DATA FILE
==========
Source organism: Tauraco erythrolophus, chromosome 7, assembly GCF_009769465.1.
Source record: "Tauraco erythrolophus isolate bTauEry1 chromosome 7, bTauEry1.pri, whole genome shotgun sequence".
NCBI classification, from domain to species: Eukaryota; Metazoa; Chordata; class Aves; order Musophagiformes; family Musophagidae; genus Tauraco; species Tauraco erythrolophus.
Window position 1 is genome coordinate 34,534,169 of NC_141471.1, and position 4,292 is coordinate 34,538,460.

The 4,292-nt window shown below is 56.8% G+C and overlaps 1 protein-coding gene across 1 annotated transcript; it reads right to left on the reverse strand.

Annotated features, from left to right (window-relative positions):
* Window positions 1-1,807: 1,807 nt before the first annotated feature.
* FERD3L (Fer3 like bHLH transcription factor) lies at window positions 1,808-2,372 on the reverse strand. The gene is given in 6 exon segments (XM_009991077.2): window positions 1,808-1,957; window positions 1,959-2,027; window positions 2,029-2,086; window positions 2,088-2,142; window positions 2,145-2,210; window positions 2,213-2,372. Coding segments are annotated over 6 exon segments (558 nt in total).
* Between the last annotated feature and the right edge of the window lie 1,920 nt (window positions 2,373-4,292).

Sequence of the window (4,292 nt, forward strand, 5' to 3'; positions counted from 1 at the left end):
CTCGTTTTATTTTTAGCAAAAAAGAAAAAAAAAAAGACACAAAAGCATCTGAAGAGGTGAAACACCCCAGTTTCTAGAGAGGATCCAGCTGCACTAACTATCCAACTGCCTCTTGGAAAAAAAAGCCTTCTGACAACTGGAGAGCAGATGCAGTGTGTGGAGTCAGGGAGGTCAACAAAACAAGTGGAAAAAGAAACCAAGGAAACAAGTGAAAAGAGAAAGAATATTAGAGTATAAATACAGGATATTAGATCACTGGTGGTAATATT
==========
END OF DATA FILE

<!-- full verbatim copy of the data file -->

Source organism: Tauraco erythrolophus, chromosome 7, assembly GCF_009769465.1.
Source record: "Tauraco erythrolophus isolate bTauEry1 chromosome 7, bTauEry1.pri, whole genome shotgun sequence".
NCBI classification, from domain to species: Eukaryota; Metazoa; Chordata; class Aves; order Musophagiformes; family Musophagidae; genus Tauraco; species Tauraco erythrolophus.
Window position 1 is genome coordinate 34,534,169 of NC_141471.1, and position 4,292 is coordinate 34,538,460.

The 4,292-nt window shown below is 56.8% G+C and overlaps 1 protein-coding gene across 1 annotated transcript; it reads right to left on the reverse strand.

Annotated features, from left to right (window-relative positions):
* Window positions 1-1,807: 1,807 nt before the first annotated feature.
* FERD3L (Fer3 like bHLH transcription factor) lies at window positions 1,808-2,372 on the reverse strand. The gene is given in 6 exon segments (XM_009991077.2): window positions 1,808-1,957; window positions 1,959-2,027; window positions 2,029-2,086; window positions 2,088-2,142; window positions 2,145-2,210; window positions 2,213-2,372. Coding segments are annotated over 6 exon segments (558 nt in total).
* Between the last annotated feature and the right edge of the window lie 1,920 nt (window positions 2,373-4,292).

Sequence of the window (4,292 nt, forward strand, 5' to 3'; positions counted from 1 at the left end):
CTCGTTTTATTTTTAGCAAAAAAGAAAAAAAAAAAGACACAAAAGCATCTGAAGAGGTGAAACACCCCAGTTTCTAGAGAGGATCCAGCTGCACTAACTATCCAACTGCCTCTTGGAAAAAAAAGCCTTCTGACAACTGGAGAGCAGATGCAGTGTGTGGAGTCAGGGAGGTCAACAAAACAAGTGGAAAAAGAAACCAAGGAAACAAGTGAAAAGAGAAAGAATATTAGAGTATAAATACAGGATATTAGATCACTGGTGGTAATATT